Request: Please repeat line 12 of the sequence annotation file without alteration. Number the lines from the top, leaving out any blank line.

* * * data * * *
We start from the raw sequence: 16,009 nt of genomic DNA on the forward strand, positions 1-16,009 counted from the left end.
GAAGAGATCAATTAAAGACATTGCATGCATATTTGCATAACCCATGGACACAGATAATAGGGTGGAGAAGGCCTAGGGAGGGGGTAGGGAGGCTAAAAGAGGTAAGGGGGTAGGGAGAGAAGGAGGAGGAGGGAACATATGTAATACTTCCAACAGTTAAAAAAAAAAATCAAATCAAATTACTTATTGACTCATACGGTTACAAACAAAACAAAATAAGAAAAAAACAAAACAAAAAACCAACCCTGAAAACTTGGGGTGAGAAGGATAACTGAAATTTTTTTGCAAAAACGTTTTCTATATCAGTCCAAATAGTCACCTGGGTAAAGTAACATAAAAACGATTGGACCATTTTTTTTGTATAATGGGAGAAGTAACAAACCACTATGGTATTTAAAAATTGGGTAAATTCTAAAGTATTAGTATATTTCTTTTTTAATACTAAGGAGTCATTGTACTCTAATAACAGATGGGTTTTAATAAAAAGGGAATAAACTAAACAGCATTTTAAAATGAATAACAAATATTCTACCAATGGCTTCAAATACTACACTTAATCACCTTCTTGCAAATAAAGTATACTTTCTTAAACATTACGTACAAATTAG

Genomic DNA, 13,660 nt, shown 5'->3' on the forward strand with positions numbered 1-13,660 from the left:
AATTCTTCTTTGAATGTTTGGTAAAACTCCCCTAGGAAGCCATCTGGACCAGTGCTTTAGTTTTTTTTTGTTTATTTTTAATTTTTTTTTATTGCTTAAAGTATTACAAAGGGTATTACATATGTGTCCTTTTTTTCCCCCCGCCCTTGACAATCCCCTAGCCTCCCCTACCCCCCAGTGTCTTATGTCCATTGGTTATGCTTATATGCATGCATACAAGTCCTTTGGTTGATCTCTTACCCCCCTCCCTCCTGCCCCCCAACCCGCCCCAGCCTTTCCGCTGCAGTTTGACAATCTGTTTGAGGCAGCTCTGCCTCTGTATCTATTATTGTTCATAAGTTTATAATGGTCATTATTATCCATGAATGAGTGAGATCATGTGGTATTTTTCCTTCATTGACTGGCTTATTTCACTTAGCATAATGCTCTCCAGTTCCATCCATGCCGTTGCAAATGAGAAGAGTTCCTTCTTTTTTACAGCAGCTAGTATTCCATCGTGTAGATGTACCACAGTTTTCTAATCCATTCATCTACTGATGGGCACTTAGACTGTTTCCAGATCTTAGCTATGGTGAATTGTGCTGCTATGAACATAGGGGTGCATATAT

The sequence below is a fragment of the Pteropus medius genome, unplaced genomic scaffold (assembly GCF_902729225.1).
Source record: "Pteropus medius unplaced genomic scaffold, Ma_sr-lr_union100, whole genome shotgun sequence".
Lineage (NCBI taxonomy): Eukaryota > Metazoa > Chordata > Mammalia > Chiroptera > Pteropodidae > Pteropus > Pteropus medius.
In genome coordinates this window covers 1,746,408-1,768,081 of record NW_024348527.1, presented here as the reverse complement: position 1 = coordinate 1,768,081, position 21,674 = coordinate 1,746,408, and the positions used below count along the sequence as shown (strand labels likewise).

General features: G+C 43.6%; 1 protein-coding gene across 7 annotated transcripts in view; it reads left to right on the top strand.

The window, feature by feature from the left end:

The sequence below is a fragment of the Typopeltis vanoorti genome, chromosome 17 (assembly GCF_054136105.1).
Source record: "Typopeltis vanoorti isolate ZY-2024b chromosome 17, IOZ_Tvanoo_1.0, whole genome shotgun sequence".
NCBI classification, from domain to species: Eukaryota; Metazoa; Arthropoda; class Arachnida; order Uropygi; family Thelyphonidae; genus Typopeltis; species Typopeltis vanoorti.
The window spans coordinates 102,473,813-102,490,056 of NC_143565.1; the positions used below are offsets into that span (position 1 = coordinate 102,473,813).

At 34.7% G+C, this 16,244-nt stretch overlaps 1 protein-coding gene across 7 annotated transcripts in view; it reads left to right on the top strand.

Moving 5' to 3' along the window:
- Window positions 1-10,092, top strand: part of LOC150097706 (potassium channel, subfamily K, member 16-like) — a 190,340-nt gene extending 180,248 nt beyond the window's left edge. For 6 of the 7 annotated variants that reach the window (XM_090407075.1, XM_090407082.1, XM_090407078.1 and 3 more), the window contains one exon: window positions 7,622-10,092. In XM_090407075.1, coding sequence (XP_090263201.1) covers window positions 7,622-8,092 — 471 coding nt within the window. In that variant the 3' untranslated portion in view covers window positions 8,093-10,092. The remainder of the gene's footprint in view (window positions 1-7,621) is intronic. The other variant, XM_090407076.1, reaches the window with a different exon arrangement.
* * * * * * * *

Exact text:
Source record: "Typopeltis vanoorti isolate ZY-2024b chromosome 17, IOZ_Tvanoo_1.0, whole genome shotgun sequence".